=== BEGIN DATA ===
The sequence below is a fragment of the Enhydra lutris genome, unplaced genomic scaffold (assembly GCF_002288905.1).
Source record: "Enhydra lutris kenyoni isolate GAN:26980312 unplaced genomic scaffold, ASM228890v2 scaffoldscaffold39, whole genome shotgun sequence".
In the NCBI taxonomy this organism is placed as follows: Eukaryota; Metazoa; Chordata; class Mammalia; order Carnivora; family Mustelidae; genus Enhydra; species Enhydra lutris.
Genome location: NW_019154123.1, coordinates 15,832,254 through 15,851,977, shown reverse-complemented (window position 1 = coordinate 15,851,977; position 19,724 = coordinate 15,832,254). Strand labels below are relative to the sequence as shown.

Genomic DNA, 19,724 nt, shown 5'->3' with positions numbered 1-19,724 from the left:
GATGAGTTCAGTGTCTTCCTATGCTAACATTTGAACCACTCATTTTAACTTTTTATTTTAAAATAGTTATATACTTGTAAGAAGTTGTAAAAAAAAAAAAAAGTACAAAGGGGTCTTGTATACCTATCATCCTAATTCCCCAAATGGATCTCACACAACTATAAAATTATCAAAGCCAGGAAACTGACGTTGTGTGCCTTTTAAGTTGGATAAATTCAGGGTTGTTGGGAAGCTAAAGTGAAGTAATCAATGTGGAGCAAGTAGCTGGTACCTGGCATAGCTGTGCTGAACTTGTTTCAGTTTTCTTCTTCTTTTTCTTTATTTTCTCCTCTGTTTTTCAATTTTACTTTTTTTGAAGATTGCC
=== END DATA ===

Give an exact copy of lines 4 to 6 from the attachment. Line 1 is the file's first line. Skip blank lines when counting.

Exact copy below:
Genome location: NW_019154123.1, coordinates 15,832,254 through 15,851,977, shown reverse-complemented (window position 1 = coordinate 15,851,977; position 19,724 = coordinate 15,832,254). Strand labels below are relative to the sequence as shown.

Genomic DNA, 19,724 nt, shown 5'->3' with positions numbered 1-19,724 from the left:
GATGAGTTCAGTGTCTTCCTATGCTAACATTTGAACCACTCATTTTAACTTTTTATTTTAAAATAGTTATATACTTGTAAGAAGTTGTAAAAAAAAAAAAAAGTACAAAGGGGTCTTGTATACCTATCATCCTAATTCCCCAAATGGATCTCACACAACTATAAAATTATCAAAGCCAGGAAACTGACGTTGTGTGCCTTTTAAGTTGGATAAATTCAGGGTTGTTGGGAAGCTAAAGTGAAGTAATCAATGTGGAGCAAGTAGCTGGTACCTGGCATAGCTGTGCTGAACTTGTTTCAGTTTTCTTCTTCTTTTTCTTTATTTTCTCCTCTGTTTTTCAATTTTACTTTTTTTGAAGATTGCC